Jump to content
sacha k

Property cycle vs the economy

Recommended Posts

With Brexit, the bond yield curve inverting, the economic cycle being close to its historic peak and various other economic pundits claiming recession is a year or less away, is anyone concerned that it will interrupt our beloved 18 year property cycle? If so by how much? Is anyone buying as usual before Brexit?

Be gentle it’s my first post ;)

Share this post


Link to post
Share on other sites

Welcome aboard Sacha. 

I'm one of those who thinks we're close to reaching that 3-consecutive GDP-quarter slowdown. The manufacturing & construction sectors (PMI data) have become quite bearish over the last 16 months or so and not to mention that the latest GDP figures shrunk for the first time since 2012... 

With that said, if you're investing in property with a long-term outlook, recessions shouldn't matter because of a few reasons:
a) The UK has a house shortage issue - this will keep pressure on property prices, hence the long-term trend of property prices being on the up (alongside other factors) 
b) You'll be generating passive income from rent even if the property prices drop 3-5% (just ride it out and save this income)  

To touch on point 'b' a bit further, personally don't think it's worth waiting 6-months to 1-year just to wait for prices to drop for the sake of shaving off £3,000 or £4,000 on the asking price. Investment properties tend to be around the £80,000 - £120,000 price-bracket as investing in anything more expensive than that will eat-up your ROI due to the higher mortgage costs (assuming you are buying w/ a mortgage). So you'd be missing out on potential income (and not to mention the appreciated capital appreciation once things level out).  Because of the relatively low price-tag of investment properties, we won't see that much decrease in valuation as it's more affordable for first-time buyers and investors alike (supply vs. demand). 

However, unless you're in London or in other locations where properties tend to be priced at +£300k, you may have a special case to consider. This is because there is lower demand for properties of this price-bracket as affordability of deposit and mortgage is much lower. Once again, good ol' supply vs. demand. 
 

Good luck!

Rafa

 

 

 

Share this post


Link to post
Share on other sites

If you tried to time everything according to economic cycles you would never do anything! How many people have waited for the property market to crash so they can buy & just end up not buying?

There is a stock market investment maxim - its not timing the market but time in the market that counts. So.....don't overpay, don't overstretch, choose good properties at good prices and plan for the long term - that's my advice. :) 

Share this post


Link to post
Share on other sites

The biggest variable of all is Brexit, due to the unprecedented nature of it. So there is potential for that (and the other factors you mention) could knock us out of sync on the 18 year cycle...

But don't despair :)

As Rafa and Julia both cover, property is definitely a long game, so even if there is more than a wobble and it's a full on crash, in the long run it should all balance back out and push on further. 

Without going too political my personal thoughts on Brexit are that as unconventional as it sounds, it could actually cause a boost to the property market. I feel a lot of the downsides are already 'priced in' to the economy at the moment, I.E Brexit hasn't happened yet, but we are already seeing the effects based on the worry and uncertainty. So unless the streets turn into scenes of anarchy and looting, I think the general feeling will be that it's actually not too bad once it all settles down. That should cause a bump as confidence returns. In addition to this, with Boris in charge, like him or hate him he will do all he can to cover himself in glory (hopefully the country will benefit from it too!), so I wouldn't be surprised to see things like quantatitive easing with infrastructure investment for a few quick wins (and point scoring before an enevitible general election) , all of which could point to inflation and improved fundamentals for a lot of places which could help bump (or at least sustain) property prices. He's also already alluded to measures to stimulate the property market with the likes of stamp duty reform which should help the market in general so by default property investors. (by the way, I've never voted Conservative before, and voted remain, so the above are the complete opposite of my initial biases, maybe I'm being overly optimistic...but fingers crossed it all comes to fruition)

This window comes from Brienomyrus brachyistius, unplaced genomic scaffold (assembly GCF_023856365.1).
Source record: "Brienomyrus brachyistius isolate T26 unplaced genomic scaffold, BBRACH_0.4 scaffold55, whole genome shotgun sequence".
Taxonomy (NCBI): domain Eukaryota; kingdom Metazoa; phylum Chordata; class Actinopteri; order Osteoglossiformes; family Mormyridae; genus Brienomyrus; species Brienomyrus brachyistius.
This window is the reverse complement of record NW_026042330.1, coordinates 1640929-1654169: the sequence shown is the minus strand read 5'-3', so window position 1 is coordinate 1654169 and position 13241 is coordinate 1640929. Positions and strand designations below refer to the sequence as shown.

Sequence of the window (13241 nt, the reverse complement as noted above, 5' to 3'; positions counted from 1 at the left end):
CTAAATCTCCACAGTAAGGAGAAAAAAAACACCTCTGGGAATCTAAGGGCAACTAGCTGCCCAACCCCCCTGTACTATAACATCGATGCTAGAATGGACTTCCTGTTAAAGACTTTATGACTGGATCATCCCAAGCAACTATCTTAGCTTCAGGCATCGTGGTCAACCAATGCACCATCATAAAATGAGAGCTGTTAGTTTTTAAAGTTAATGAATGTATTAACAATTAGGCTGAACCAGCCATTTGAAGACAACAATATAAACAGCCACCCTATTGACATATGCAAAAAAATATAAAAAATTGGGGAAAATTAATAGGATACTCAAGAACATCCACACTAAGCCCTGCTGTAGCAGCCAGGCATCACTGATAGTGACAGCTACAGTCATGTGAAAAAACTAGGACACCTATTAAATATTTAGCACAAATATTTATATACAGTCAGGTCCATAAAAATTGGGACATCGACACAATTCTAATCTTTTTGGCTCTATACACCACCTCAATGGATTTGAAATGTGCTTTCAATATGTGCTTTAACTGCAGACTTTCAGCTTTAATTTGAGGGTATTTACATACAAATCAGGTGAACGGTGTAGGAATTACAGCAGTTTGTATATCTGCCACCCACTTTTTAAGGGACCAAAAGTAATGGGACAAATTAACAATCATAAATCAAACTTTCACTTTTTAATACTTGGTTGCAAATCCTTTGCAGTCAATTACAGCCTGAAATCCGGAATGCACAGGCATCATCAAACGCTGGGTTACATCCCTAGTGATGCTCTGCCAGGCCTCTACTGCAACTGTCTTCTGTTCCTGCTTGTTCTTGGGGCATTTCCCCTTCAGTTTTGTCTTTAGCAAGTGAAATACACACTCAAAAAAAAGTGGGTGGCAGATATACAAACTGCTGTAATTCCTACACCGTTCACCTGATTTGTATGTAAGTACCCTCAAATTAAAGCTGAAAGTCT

Share this post


Link to post
Share on other sites

Hi Thank you all so much for your input, and PH for mentioning this thread via their newsletter. It’s nice to run these things by other people and get a fresh perspective. What a constructive place this is!

Share this post


Link to post
Share on other sites

HI Sacha

totally agree with the above - I have a property near London that I have on the market - hoping it will sell then I’ll buy 80-100k investment properties up north if I can get the mortgages in time, and keep them for long term. Reading forums a lot of people think it’s a wobble - personally I’m bracing for a crash but won’t stop me looking up north for yield! Be keen to hear what others are thinking 

Share this post


Link to post
Share on other sites

Create an account or sign in to comment

You need to be a member in order to leave a comment

Create an account

Sign up for a new account in our community. It's easy!

Register a new account

Sign in

Already have an account? Sign in here.

Sign In Now

×